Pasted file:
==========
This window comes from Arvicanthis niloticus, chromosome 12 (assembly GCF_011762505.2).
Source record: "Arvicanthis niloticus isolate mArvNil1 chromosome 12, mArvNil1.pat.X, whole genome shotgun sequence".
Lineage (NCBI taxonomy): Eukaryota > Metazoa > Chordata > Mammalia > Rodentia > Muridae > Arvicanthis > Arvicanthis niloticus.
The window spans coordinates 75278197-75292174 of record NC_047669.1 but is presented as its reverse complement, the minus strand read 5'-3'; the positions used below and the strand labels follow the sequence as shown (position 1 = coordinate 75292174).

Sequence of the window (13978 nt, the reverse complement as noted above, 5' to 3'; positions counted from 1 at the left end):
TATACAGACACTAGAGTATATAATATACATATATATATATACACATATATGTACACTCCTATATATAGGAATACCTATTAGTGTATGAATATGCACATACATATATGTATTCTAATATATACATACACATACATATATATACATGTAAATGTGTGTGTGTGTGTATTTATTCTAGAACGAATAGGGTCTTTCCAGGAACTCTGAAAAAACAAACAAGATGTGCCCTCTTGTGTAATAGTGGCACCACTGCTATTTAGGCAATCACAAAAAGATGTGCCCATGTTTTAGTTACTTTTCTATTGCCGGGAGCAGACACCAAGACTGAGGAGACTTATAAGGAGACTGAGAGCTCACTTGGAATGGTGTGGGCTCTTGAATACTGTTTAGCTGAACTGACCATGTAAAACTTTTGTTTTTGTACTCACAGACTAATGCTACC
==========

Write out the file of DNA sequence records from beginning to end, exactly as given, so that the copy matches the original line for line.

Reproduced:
This window comes from Arvicanthis niloticus, chromosome 12 (assembly GCF_011762505.2).
Source record: "Arvicanthis niloticus isolate mArvNil1 chromosome 12, mArvNil1.pat.X, whole genome shotgun sequence".
Lineage (NCBI taxonomy): Eukaryota > Metazoa > Chordata > Mammalia > Rodentia > Muridae > Arvicanthis > Arvicanthis niloticus.
The window spans coordinates 75278197-75292174 of record NC_047669.1 but is presented as its reverse complement, the minus strand read 5'-3'; the positions used below and the strand labels follow the sequence as shown (position 1 = coordinate 75292174).

Sequence of the window (13978 nt, the reverse complement as noted above, 5' to 3'; positions counted from 1 at the left end):
TATACAGACACTAGAGTATATAATATACATATATATATATACACATATATGTACACTCCTATATATAGGAATACCTATTAGTGTATGAATATGCACATACATATATGTATTCTAATATATACATACACATACATATATATACATGTAAATGTGTGTGTGTGTGTATTTATTCTAGAACGAATAGGGTCTTTCCAGGAACTCTGAAAAAACAAACAAGATGTGCCCTCTTGTGTAATAGTGGCACCACTGCTATTTAGGCAATCACAAAAAGATGTGCCCATGTTTTAGTTACTTTTCTATTGCCGGGAGCAGACACCAAGACTGAGGAGACTTATAAGGAGACTGAGAGCTCACTTGGAATGGTGTGGGCTCTTGAATACTGTTTAGCTGAACTGACCATGTAAAACTTTTGTTTTTGTACTCACAGACTAATGCTACC